Earlier this month, the CFPB published a report on specialty financial products, such as medical credit cards and installment loans, which are sold to patients as a way to address the growing costs of medical care. The report focuses on some of these financial products, which patients once used primarily for elective care but now use to cover everything from emergency room visits to medications to regular checkups, as well as dental and vision visits and treatment. The report claims these specialty products are typically more expensive for patients than other forms of payment, including conventional credit cards, with interest rates often reaching above 25%. The report further alleges that these products often have deferred interest plans, which can prove especially expensive and unaffordable for patients.

The report addresses some of the purported risks to consumers of using financing products to pay for medical procedures and services. The report provides, inter alia, a background on the products, identifies potential financial risks to consumers, and offers a summary of the terms for a sample of specialty products. The report also addresses certain findings by the CFPB:

  • Medical financing companies market their products directly to healthcare providers: Financial firms market primarily to hospitals and other healthcare providers and give them marketing training and promotional materials to use when offering the products to patients. The incentives financial firms market to healthcare providers include the promise of cost savings, payments within a few days, and minimal financial risk, leading the CFPB to believe that healthcare providers may be dis-incentivized to explain legally mandated financial assistance programs or zero-interest repayment options before offering these products to patients.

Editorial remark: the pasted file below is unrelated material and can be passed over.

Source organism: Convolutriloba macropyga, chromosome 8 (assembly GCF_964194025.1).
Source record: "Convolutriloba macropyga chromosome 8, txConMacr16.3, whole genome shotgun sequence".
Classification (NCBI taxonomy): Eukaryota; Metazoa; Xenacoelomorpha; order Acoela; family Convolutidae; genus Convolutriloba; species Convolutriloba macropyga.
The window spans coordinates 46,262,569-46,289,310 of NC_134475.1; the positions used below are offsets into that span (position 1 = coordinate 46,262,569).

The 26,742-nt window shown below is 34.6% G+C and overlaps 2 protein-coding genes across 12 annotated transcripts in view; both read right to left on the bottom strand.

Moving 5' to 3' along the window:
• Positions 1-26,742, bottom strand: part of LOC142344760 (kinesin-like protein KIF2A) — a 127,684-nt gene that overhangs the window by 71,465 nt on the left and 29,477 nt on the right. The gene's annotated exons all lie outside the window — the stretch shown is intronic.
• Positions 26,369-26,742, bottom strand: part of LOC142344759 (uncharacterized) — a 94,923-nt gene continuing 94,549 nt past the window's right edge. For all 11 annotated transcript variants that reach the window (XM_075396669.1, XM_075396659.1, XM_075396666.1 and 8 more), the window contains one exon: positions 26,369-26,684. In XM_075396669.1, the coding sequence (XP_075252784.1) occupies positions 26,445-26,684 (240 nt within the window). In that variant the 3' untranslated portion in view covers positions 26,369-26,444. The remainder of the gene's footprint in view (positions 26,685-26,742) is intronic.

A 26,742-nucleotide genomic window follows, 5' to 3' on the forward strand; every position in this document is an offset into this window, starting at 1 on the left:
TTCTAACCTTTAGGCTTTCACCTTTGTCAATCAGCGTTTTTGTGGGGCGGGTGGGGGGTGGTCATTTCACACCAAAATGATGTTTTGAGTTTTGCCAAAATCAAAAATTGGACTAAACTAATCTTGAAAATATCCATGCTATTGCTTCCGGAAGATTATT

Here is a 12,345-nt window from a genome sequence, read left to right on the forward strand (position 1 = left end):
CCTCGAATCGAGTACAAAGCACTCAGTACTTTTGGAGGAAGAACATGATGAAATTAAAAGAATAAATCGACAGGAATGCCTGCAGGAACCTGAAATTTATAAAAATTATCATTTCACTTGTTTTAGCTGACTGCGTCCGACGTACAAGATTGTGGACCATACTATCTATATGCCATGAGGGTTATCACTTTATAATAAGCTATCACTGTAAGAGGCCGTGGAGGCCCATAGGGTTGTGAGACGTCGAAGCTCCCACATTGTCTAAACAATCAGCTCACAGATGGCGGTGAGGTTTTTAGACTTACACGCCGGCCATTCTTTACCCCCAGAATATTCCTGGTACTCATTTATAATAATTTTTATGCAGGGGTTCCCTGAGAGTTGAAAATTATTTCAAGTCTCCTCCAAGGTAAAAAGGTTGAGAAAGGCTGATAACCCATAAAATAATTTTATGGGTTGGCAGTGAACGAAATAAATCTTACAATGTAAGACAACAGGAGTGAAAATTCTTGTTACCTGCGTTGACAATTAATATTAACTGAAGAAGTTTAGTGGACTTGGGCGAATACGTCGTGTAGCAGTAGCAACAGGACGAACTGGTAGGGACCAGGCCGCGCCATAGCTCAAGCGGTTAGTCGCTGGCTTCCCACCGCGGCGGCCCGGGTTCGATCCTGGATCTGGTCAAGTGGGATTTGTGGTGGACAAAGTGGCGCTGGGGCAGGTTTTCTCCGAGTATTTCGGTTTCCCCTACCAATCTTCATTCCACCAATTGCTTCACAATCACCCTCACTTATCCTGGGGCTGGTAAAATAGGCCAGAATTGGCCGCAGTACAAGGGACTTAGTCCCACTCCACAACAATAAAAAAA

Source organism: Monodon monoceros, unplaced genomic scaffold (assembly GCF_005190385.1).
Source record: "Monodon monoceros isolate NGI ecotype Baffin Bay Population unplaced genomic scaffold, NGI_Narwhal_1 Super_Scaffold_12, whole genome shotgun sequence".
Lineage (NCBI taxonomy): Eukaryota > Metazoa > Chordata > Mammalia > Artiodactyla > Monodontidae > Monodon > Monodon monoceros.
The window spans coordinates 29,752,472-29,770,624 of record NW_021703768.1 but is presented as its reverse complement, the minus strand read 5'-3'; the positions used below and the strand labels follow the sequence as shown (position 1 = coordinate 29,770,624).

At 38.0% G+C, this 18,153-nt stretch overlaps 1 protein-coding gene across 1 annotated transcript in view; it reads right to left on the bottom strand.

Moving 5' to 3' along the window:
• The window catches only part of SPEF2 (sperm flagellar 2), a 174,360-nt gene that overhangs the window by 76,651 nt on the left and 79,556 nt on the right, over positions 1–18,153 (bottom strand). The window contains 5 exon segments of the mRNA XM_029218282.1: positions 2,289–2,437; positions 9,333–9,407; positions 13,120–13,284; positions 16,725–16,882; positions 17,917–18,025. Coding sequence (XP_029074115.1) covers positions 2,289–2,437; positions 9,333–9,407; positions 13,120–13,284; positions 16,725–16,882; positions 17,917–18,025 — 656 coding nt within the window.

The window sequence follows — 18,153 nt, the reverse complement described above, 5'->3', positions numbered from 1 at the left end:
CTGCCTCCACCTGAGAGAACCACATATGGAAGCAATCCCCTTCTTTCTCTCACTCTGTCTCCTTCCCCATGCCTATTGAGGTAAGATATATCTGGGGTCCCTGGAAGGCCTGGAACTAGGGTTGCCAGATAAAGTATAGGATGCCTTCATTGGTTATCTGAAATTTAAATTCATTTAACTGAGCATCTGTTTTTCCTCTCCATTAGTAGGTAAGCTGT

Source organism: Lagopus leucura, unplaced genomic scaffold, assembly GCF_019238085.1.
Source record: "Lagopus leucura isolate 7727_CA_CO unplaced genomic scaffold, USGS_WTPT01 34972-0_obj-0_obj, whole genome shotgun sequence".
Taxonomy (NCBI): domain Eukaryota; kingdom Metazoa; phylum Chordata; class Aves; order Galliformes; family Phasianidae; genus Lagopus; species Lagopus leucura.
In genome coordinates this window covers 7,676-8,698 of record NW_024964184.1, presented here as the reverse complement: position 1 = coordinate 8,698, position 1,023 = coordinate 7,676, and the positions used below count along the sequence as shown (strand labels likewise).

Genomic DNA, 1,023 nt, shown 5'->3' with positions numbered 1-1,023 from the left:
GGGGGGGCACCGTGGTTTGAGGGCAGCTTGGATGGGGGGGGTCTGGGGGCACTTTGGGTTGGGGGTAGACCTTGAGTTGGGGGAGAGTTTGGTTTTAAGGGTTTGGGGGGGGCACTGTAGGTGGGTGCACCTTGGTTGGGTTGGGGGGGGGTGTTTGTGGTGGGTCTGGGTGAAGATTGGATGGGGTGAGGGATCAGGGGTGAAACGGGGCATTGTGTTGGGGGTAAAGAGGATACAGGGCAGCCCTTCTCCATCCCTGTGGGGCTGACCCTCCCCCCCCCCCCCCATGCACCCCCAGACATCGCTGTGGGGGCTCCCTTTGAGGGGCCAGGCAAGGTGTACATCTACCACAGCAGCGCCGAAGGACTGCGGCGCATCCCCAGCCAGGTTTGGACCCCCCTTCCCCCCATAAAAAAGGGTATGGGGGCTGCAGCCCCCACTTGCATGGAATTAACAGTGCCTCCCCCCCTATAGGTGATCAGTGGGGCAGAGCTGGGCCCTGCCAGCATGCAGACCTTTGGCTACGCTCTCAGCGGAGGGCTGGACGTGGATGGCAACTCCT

• Patients need guidance on terms and risks: While medical financing companies service the credit cards and loans, healthcare providers are the ones that offer the products to patients as well as disclose the products’ terms, which means they may be unable to adequately explain complex terms, such as deferred interest plans, to patients and rely solely on the marketing materials and training provided by the financing companies.
  • Patients can get stuck with ballooned deferred interest and lawsuits: The CFPB found that over the past decade, purchase amounts as part of deferred interest promotions have decreased in all purchase categories except in the category of medical care, possibly because medical debt is not easily anticipated and the costs are not known until after services are rendered. Further, financing medical debt on a credit card may increase patients’ exposure to extraordinary credit actions that healthcare providers would typically not pursue, such as lawsuits.

You can find a copy of the report here.